Any book that puts wine at the centre of the diet can’t be all bad. It was enough to draw the Chateau Shanahan literary team beyond the me-too cover hype – the usual promises of eternal life, or something like it, if you follow this diet.
But as we read through the book we found not a panacea, but a discourse on nutrition enlightened by population studies and medical research down to the molecular level – and one family of molecules in particular.
On page 32 we meet this star molecule – procyanidin – or one version of it, anyway. Our arteries dilated just looking at tetra-epicatechin, a strapping chain of four epicatechin molecules.
But before we discuss the procyanidin family, we should meet Roger Corder, author of The Wine Diet.
The jacket tells us that he’s Professor of Experimental Therapeutics at the William Harvey Research Institute, London. It says ‘he has pursued research into cardiovascular function and the links between diabetes and heart disease for 25 years, with the aim of discovering new treatments for these ever-increasing health problems’.
Corder’s long trail to procyanidin begins with a recounting of the so-called French paradox. About 25 years ago, he writes, ‘French epidemiologists observed that the French had relatively low rates of coronary heart disease despite high consumption of saturated fat’.
Then in 1991 Dr Serge Renaud appeared on 60 Minutes and shook America with the idea that ‘regular wine drinking could account for the French paradox’. This, says Corder, ‘split experts into the camps of believers and non-believers’.
Scientists continued to study the protective effects, or not, of alcohol in general and of red and white wine.
Much of the research focused on the benefits of the polyphenols found in red wine – of which our hero, procyanidin, is but one form. These compounds are derived from grape skins and pips and, to a lesser extent, from oak storage vessels.
Further population studies tended to confirm a heart-protective effect from red-wine drinking. As scientist drilled down, they examined an apparent correlation between red-wine consumption and reduced platelet aggregation – a risk factor in blood clotting.
For others, the search shifted to the anti-oxidant properties of red-wine polyphenols. Could they prevent the oxidation of LDL-cholesterol (the bad one)? The belief was that as LDL-cholesterol (the bad one) accumulated under the endothelium (the non-stick coating inside blood vessels) it oxidised and could become a trigger for atherosclerosis (arterial blockage).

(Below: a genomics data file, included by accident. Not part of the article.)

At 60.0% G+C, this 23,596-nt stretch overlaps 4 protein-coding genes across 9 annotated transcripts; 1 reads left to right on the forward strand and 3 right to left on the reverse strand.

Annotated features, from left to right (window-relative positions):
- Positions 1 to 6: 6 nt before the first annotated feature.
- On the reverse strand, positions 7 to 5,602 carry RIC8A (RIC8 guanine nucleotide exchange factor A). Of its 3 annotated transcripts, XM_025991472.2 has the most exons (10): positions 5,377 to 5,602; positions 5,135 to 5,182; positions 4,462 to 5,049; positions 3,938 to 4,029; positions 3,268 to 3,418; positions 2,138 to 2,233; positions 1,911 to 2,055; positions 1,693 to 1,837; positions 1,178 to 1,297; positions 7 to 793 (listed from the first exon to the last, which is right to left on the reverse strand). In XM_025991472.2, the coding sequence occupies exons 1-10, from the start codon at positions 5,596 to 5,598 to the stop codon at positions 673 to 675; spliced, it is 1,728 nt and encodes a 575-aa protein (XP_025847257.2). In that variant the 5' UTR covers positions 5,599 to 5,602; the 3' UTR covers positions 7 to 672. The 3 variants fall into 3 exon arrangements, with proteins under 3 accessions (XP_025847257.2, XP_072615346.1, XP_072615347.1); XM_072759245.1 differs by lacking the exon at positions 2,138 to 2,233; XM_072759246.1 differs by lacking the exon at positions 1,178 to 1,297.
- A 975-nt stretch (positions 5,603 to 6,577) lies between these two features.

Clinical trials showed that, yes, red wine polyphenols did indeed suppress LDL oxidation – whether ingested as red wine, as white wine laced with red wine polyphenols or as an extract without alcohol.
Not surprisingly this and other similar studies, writes Corder, led people to attribute the ‘anti-atherosclerotic benefits of red wine to the antioxidant properties of its polyphenols’.
But as further trials with anti-oxidants showed little efficacy in reducing the incidence of heart attacks, scientists began ‘wondering whether they have any relevance’.
The headline anti-oxidant during this period was resveratrol, another member of red wine’s polyphenol family. Corder discusses the case for and against resveratrol but dismisses it, quoting fellow scientist George Soleas, writing in 1997, ‘resveratrol is a very minor player indeed, and may even more accurately be characterized as a spectator’.
Corder agreed with Soleas partly because the concentration of resveratrol used in clinical trials bore no relationship to the quite small quantities found in red wine.
Moving away from the anti-oxidant qualities of red-wine polyphenols, Corder sought to identify the ‘most important component of red wine for modifying vascular function and preventing atherosclerosis’.
His laboratory research showed that red wine suppressed synthesis of endothelin-1 – an agent known to narrow blood vessels, raise blood pressure and trigger ‘processes leading to atherosclerosis’.
Corder and his colleagues ultimately identified our friends, the procyanidin family, as the polyphenols contributing to blood-vessel health.
Corder’s subsequent research identified areas, most notably in Sardinia, Italy, and Madiran, France, where consumption of red wines with high procyanidin concentrations coincided with low rates of heart disease.
A great deal of The Wine Diet isn’t about wine all. Not even the procyanidin bit, as Corder details the dozens of common foods rich in these compounds – from apples to walnuts to chocolate.
And on wine itself, Corder has more caveats than Clayton Utz: only red wines contain procyanidins and their concentration varies enormously from wine to wine; the greatest benefit is to be had by drinking wine with meals, as this reduces peak blood alcohol level; that consumption must be moderate; and that for women regular wine consumption, even at low levels, increases the risk of breast cancer.
Perhaps of even greater interest than the mighty procyanidin molecule is Corder’s discussion of nutrition in general. The Chateau Shanahan team found this the most illuminating part of the book – a level headed discourse on how we might balance our energy intake amongst carbohydrate, fat and protein and a rundown on the nutrients we need, why we need them and what we’ll find them in.
As we said at the start, any book that prescribes wine in our diet can’t be all bad. And it gets better when we’re encouraged, as Corder does, to eat a wide range of fresh products.
The Wine Diet — Complete Nutrition and Lifestyle Plan, by Roger Corder. Published by Sphere, an imprint of the Little, Brown Group $29.99
Copyright © Chris Shanahan 2007